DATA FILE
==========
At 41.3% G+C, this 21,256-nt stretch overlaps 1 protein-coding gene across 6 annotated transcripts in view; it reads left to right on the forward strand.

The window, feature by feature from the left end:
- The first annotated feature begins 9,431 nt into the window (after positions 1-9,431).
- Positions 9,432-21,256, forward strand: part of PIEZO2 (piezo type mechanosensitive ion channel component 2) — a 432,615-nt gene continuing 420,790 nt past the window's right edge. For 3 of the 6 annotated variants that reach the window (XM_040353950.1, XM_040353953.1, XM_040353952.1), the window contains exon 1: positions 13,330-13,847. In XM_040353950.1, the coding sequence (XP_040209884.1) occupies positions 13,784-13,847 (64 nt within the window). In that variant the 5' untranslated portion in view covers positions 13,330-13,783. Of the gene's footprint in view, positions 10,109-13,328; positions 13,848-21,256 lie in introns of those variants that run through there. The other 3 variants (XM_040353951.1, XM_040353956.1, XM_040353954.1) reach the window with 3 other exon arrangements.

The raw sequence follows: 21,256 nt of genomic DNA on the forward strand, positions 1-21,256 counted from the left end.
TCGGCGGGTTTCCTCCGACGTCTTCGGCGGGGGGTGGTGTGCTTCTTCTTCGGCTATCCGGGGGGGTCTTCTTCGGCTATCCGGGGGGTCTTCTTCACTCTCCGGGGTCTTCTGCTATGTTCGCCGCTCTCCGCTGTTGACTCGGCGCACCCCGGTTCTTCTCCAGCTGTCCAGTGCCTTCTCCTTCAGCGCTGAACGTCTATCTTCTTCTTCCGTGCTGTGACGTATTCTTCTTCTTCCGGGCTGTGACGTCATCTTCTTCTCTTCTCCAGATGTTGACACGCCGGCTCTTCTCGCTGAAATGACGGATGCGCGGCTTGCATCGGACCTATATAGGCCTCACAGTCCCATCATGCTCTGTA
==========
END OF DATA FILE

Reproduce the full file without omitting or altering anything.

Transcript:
At 41.3% G+C, this 21,256-nt stretch overlaps 1 protein-coding gene across 6 annotated transcripts in view; it reads left to right on the forward strand.

The window, feature by feature from the left end:
- The first annotated feature begins 9,431 nt into the window (after positions 1-9,431).
- Positions 9,432-21,256, forward strand: part of PIEZO2 (piezo type mechanosensitive ion channel component 2) — a 432,615-nt gene continuing 420,790 nt past the window's right edge. For 3 of the 6 annotated variants that reach the window (XM_040353950.1, XM_040353953.1, XM_040353952.1), the window contains exon 1: positions 13,330-13,847. In XM_040353950.1, the coding sequence (XP_040209884.1) occupies positions 13,784-13,847 (64 nt within the window). In that variant the 5' untranslated portion in view covers positions 13,330-13,783. Of the gene's footprint in view, positions 10,109-13,328; positions 13,848-21,256 lie in introns of those variants that run through there. The other 3 variants (XM_040353951.1, XM_040353956.1, XM_040353954.1) reach the window with 3 other exon arrangements.

The raw sequence follows: 21,256 nt of genomic DNA on the forward strand, positions 1-21,256 counted from the left end.
TCGGCGGGTTTCCTCCGACGTCTTCGGCGGGGGGTGGTGTGCTTCTTCTTCGGCTATCCGGGGGGGTCTTCTTCGGCTATCCGGGGGGTCTTCTTCACTCTCCGGGGTCTTCTGCTATGTTCGCCGCTCTCCGCTGTTGACTCGGCGCACCCCGGTTCTTCTCCAGCTGTCCAGTGCCTTCTCCTTCAGCGCTGAACGTCTATCTTCTTCTTCCGTGCTGTGACGTATTCTTCTTCTTCCGGGCTGTGACGTCATCTTCTTCTCTTCTCCAGATGTTGACACGCCGGCTCTTCTCGCTGAAATGACGGATGCGCGGCTTGCATCGGACCTATATAGGCCTCACAGTCCCATCATGCTCTGTA